Golden Storm, executed on the artist's boat in Huntington Harbor, Long Island, is among the earliest Dove paintings in the Collection and represents Dove at the beginning of his mature style. The small scale, the result of limited working space, does not detract from the immense power of the image. In Golden Storm, Dove captured the movement of water, freezing it into abstract, timeless patterns of choppy waves heaving under ominous billowing clouds. The palette is orchestrated within a narrow range of tonal values that not only emphasize form but also enhance the overall effect. The dark blues and glowing gold tones of the metallic paint in Golden Storm radiate an iridescent gleam reminiscent of a cloudy sky illuminated by lightning.
Dove’s works of this time successfully evoke the inner vitality of nature and constitute the culmination of the formative influences in Dove's development, including trends in European modernist art, especially Kandinsky's notion of spirituality, and the ideals concerning individual expression espoused by Stieglitz's group. Such sources encouraged him to interpret his surroundings in an abstract style, in an effort to elicit the unseen forces they contained.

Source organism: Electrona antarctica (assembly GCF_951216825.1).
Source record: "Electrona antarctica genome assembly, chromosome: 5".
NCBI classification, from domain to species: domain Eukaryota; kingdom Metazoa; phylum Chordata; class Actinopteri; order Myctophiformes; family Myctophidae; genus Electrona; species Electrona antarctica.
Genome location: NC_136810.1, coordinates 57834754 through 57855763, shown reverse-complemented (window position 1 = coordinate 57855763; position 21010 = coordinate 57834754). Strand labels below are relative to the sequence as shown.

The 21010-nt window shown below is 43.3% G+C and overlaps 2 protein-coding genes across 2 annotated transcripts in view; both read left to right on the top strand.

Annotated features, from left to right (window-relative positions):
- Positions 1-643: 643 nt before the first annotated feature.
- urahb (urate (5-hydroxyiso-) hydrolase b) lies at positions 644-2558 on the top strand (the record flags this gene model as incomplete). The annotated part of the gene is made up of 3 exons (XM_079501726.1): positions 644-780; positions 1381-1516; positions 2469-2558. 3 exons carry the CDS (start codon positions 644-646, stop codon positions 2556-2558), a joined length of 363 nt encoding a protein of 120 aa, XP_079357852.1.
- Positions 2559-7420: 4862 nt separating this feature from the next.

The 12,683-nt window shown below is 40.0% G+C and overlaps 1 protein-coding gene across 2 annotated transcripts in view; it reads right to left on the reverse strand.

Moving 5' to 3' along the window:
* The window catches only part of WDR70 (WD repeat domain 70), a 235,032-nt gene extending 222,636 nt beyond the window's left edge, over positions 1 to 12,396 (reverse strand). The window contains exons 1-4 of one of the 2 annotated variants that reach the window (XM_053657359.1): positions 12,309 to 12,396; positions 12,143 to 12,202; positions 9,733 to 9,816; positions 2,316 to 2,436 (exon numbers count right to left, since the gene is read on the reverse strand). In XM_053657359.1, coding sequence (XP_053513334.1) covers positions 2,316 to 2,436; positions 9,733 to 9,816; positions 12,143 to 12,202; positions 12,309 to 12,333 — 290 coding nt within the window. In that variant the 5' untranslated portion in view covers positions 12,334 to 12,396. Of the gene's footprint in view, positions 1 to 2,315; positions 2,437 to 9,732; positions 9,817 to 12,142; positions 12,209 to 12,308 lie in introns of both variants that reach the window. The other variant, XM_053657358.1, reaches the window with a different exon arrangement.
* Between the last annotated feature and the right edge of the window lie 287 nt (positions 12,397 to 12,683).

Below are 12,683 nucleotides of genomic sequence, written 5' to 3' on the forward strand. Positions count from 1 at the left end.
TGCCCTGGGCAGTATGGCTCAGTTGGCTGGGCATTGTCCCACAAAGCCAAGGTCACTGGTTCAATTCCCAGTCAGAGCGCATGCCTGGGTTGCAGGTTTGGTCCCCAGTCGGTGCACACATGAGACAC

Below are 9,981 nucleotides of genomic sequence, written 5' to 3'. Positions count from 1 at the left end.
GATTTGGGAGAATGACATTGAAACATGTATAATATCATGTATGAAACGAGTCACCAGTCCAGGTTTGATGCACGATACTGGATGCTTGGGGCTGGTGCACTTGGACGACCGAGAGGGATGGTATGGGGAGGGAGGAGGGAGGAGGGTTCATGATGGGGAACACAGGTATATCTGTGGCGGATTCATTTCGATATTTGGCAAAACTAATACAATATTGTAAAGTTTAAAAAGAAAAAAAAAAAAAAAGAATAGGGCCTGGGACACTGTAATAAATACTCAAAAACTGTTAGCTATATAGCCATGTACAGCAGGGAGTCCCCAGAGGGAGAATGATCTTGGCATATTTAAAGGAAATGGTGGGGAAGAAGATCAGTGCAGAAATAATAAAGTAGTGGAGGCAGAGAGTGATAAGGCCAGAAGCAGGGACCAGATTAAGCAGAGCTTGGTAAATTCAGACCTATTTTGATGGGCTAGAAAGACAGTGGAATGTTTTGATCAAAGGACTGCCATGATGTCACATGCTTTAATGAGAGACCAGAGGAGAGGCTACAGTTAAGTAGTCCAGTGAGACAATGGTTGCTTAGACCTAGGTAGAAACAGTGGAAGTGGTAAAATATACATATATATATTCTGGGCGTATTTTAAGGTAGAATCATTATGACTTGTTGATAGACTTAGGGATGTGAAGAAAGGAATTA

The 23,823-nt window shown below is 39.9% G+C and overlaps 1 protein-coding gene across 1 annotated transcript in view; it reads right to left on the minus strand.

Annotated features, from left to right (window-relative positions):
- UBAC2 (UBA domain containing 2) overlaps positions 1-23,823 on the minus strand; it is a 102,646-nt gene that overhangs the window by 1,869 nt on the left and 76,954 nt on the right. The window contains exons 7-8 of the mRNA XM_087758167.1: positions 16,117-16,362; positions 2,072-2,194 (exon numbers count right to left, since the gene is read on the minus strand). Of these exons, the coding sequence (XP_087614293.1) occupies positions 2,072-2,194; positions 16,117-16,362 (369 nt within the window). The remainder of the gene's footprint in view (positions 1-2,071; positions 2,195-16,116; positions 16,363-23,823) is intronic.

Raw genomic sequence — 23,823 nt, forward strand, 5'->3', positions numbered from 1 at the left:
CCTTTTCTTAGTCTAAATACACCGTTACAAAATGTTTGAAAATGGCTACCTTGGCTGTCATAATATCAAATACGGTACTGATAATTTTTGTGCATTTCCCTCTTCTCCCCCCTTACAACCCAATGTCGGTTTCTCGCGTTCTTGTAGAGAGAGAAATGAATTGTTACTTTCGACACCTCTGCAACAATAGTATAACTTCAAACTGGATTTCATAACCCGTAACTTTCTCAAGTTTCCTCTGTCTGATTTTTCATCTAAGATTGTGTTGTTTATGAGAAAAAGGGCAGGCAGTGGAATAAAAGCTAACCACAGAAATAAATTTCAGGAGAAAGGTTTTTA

Duncan Phillips's acquisition of Golden Storm in 1926 represented a breakthrough for the collector in his growing acceptance of abstract form and expressive color as evocations of nature's underlying dynamism. He admired Golden Storm as a "symphonic tone-poem on earth shapes whirled in the maelstrom," comparing it to the art of Ryder, whom he considered Dove's "spiritual ancestor," not only in his reduction of nature's forms to their purest elements, but also in his experimental techniques and choice of medium." Phillips also recognized a spiritual element in this early work, as when he wrote: "[W]hen there is a hint of great things going on in the mind of the artist and of his consciousness of the rhythm of the universe, abstract art ceases to be an amusement for the aesthete and becomes a divine activity."